Stuart Broad has urged England to thrive on growing Ashes hostility and ‘bring the fire’ to Headingley as they seek a historic fightback.
Broad was in the thick of the tensions which spilled over into the Long Room on the final day of the second Test at Lord’s, entering the fray after the controversial stumping of Jonny Bairstow.
The 37-year-old was heard on the on-field microphone labelling the incident ‘the worst thing I’ve seen in cricket’ as the tourists went on to seal a 43-run victory which put one hand on the urn.
No side has come from 2-0 down to win an Ashes series since an Australia team containing Don Bradman in 1936/37 but Broad remains convinced England have what it takes.
“We won three Tests in a row against New Zealand last year and Pakistan in December, so it’s certainly something we can do,” he said.
“Both Tests so far could have gone either way amid the drama and theatrics. Each player probably has a bit more performance in them, I know I certainly do, and we will jump on the energy the crowds will bring us.
“Leeds is always a great atmosphere and we need to ride that wave, bring a lot of energy and bring a lot of fire. Their actions at Lord’s caused tension and we can use that to our advantage.
“It’s not as if the games have been a landslide and people are getting frustrated.
“People are loving the way we are playing cricket and there is a genuine belief we can get something out this series.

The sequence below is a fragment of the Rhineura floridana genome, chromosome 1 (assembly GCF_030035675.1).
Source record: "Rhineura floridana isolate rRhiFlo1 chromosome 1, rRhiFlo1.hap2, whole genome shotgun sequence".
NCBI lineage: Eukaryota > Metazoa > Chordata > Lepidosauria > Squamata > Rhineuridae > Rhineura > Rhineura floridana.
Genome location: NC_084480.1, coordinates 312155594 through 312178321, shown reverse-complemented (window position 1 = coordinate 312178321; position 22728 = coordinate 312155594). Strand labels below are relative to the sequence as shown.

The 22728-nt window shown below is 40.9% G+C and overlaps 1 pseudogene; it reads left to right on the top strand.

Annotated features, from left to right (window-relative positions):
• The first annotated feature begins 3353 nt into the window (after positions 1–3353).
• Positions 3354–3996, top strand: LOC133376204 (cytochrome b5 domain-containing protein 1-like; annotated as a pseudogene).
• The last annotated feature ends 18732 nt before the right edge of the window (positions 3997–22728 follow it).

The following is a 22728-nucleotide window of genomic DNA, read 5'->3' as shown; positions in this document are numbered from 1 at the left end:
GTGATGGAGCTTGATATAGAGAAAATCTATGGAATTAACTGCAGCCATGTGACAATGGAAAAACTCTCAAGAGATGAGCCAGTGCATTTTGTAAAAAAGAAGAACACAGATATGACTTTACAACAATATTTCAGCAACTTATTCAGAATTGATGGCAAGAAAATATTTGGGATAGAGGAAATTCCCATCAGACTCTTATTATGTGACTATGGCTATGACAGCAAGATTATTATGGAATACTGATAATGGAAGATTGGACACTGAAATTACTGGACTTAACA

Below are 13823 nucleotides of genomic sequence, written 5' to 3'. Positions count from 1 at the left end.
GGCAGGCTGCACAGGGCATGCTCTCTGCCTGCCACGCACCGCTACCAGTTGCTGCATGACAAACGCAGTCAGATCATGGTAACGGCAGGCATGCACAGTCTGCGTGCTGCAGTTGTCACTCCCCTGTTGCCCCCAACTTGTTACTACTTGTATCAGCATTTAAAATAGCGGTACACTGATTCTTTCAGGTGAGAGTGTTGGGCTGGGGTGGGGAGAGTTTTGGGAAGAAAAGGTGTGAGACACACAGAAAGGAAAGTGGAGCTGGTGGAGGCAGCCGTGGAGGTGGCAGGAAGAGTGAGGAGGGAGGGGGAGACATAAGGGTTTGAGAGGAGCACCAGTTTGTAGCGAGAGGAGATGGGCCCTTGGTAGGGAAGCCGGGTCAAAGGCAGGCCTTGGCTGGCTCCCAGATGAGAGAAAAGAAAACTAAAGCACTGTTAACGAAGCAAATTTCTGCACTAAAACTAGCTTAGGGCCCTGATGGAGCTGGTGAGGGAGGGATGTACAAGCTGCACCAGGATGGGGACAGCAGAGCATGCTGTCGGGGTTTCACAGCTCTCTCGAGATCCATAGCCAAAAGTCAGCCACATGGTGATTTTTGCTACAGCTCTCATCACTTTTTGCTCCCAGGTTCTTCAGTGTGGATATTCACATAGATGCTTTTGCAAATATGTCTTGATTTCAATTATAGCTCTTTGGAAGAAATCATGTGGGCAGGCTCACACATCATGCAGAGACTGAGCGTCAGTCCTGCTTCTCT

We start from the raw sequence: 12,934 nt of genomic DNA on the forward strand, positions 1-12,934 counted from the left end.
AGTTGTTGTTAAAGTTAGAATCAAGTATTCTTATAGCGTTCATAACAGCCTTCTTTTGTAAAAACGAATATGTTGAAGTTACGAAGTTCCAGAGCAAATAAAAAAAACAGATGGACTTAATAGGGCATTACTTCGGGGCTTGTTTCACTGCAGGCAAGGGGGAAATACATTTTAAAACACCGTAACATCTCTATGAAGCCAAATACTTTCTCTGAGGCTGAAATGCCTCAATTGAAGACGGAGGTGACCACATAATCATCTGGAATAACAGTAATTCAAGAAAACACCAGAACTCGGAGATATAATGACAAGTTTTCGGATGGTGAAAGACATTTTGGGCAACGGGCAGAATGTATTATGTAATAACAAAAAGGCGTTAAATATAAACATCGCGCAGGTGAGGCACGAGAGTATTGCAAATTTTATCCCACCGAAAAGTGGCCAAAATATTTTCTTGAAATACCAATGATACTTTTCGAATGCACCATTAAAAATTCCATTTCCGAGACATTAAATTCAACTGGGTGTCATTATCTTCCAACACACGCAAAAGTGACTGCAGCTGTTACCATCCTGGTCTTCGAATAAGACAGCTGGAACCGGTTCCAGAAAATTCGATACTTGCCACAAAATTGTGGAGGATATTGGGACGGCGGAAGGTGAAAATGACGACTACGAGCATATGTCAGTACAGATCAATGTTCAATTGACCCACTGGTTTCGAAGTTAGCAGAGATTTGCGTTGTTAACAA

“I feel like we have the backing of a nation to continue playing in our style and there will be one message for Leeds, which will be to go even harder and be as positive as possible.”
Broad is the leading wicket taker on either side after two Tests, with 11 scalps to his name, and now sits third in the all-time Ashes list.
He reiterated his captain Ben Stokes’ belief Australia should have withdrawn their appeal following Bairstow’s dismissal but would not be drawn on whether England will change their approach to such issues in the remainder of the series, which resumes on Thursday.
“The spirit of cricket has a lot of grey areas,” he said. “Ultimately, both teams are there to win and play tough cricket that entertains the crowd and grows the game.
“I don’t know if Jonny’s dismissal provided any of that. I didn’t see any advantage being gained and it was a pretty easy option, a good option, for Australia to withdraw the appeal.
“They chose not to and I would have thought they might be re-thinking how they feel about that now, but that’s up to them.
“The great thing about sport is everyone has different opinions, and the Ashes enhances that, but you could tell by the reaction of Lord’s where most people’s opinions were on it.”
Broad was speaking to launch the Sage Small Business XI competition, which will see one lucky small business owner receive free advertising and business advice worth £60,000 and an opportunity to be part of The Hundred in 2024.
The England paceman is again set to be part of the commentary team for this summer’s competition and has been impressed by its impact to date.
“It has been an entertaining tournament, which you always get with quality players, and it has brought different eyes to the sport,” added Broad, a small business owner himself alongside former England teammate Harry Gurney.
“You never know how good cricket is until you try it – how good it feels to hit the middle of the bat, take a one-handed catch or knock for stump out the ground.
“I’ve seen the amount of kids who are really enjoying it and the more opportunities there are for kids to play, the more our sport will grow.”
The Sage Small Business XI competition will see a small business owner be part of The Hundred as well as winning a boost to their business worth £60k. Enter now at www.sage.co.uk/TheHundred